A Critical Review of South Africa’s Forestry Legislation in Promoting Participatory Forest Management

Authors Alexander Paterson

ISSN: 1996-2177
Affiliations: Professor of Law, Institute of Marine and Environmental Law, Faculty of Law, University of Cape Town
Source: South African Law Journal, Volume 135 Number 1, May 2018, p. 121 – 158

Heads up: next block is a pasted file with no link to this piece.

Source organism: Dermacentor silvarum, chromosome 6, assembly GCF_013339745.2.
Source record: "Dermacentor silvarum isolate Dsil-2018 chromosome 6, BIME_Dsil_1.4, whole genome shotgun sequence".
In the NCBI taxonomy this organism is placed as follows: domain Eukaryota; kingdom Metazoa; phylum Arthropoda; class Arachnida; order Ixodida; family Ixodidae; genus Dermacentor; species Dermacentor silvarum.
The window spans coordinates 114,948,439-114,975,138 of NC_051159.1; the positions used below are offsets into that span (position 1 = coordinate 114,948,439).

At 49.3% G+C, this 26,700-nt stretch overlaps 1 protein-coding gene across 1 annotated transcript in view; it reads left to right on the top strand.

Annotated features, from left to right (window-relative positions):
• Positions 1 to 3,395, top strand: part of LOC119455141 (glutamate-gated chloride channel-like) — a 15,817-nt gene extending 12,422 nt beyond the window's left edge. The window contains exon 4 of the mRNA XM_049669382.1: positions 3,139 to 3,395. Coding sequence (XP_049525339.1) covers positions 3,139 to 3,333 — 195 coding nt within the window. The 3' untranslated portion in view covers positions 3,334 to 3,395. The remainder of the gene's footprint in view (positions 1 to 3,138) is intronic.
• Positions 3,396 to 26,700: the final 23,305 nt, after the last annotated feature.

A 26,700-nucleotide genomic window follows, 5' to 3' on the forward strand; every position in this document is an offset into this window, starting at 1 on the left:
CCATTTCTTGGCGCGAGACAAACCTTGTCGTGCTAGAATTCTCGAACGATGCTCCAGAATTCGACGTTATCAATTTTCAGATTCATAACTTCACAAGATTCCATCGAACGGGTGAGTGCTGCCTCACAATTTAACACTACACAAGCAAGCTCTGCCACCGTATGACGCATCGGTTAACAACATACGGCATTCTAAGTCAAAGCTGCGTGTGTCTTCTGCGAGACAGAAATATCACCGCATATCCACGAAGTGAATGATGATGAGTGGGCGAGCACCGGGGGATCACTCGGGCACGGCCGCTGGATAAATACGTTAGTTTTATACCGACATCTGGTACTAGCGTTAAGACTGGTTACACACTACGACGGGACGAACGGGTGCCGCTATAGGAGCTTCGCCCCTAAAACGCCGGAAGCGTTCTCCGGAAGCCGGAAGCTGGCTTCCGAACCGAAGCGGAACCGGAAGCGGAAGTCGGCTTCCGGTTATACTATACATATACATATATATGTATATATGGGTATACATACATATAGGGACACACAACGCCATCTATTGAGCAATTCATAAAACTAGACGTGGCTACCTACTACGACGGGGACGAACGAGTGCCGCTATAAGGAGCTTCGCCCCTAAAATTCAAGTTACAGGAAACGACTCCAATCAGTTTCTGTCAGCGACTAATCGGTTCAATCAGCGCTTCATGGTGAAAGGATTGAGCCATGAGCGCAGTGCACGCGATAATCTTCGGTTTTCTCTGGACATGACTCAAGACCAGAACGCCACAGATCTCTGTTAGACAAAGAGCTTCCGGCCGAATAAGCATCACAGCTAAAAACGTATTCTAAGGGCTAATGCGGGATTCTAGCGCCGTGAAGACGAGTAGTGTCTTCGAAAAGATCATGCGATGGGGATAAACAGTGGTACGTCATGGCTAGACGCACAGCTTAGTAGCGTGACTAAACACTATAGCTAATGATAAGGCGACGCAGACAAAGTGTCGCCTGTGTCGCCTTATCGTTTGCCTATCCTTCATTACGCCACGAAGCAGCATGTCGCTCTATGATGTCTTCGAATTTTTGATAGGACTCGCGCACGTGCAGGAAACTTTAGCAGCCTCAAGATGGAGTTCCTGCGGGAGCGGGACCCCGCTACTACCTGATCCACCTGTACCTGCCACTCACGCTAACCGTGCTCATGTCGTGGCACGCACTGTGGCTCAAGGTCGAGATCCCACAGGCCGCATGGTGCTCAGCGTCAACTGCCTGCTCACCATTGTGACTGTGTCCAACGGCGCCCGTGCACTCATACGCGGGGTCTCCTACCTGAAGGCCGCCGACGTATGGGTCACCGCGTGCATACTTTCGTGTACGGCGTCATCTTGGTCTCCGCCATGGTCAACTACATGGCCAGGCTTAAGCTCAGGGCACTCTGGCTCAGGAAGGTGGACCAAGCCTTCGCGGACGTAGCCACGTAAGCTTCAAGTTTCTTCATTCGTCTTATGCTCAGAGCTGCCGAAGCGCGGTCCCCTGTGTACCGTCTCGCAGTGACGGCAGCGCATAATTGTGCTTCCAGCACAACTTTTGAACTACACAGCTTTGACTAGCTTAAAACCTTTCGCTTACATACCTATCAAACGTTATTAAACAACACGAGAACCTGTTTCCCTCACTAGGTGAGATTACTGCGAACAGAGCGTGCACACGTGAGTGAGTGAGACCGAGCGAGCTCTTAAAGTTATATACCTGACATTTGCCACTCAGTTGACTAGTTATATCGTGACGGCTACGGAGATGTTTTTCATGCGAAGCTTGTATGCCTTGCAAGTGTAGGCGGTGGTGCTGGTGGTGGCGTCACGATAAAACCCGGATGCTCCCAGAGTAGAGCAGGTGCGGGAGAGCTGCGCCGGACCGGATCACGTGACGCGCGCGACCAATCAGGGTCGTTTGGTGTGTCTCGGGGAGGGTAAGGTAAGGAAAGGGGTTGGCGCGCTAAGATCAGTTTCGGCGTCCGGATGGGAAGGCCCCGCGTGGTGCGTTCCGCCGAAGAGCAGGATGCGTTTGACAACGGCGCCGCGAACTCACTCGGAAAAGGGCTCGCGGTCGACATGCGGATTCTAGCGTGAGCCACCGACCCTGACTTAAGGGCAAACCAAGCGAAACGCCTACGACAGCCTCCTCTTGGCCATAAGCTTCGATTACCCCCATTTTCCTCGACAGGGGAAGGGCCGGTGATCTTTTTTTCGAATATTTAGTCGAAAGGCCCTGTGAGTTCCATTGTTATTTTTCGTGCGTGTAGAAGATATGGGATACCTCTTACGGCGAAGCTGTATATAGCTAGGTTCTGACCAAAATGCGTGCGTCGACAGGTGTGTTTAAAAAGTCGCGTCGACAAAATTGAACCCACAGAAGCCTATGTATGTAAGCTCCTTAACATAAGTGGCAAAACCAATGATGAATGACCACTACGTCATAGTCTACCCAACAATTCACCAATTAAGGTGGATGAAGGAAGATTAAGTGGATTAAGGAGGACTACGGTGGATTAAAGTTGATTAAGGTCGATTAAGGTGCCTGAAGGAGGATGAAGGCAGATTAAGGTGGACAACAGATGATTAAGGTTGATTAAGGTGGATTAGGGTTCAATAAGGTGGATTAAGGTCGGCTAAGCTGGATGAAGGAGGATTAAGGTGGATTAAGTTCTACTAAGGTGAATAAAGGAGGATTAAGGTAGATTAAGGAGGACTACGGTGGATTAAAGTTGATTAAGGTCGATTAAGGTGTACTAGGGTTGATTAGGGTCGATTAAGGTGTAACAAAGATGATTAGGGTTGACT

South Africa’s forest land, which covers 37 per cent of the country’s surface, is recognised as being under significant threat. This forest land plays a crucial ecological and socio-economic role in supporting the livelihoods of the country’s rural population through the supply of many timber and non-timber forest products. Concerted efforts are accordingly necessary to conserve and manage sustainably this forest land. One key concept to emerge from contemporary global forestry discourse is participatory forest management (‘PFM’). It highlights the important role played by rural communities in promoting sustainable forest management. South Africa sought, through the introduction of the National Forests Act 84 of 1998, to promote, enable and regulate PFM through the conclusion of community forestry agreements (‘CFAs’) between forestry authorities and communities. No CFAs have been concluded to date, and the demise of the forest land continues. This article explores this anomaly, specifically whether it can be attributed to frailties inherent in the legal framework governing CFAs. It begins by reviewing the origins, forms and factors which theorists have identified as influencing the success of PFM initiatives to distil a theoretical legal matrix against which to coherently critique the South African regime. It then shifts to a critical analysis of South Africa’s relevant legal framework, highlighting several options for reforming key elements relating to ownership/rights, scope, process, institutional arrangements, management, use and benefits, and oversight mechanisms.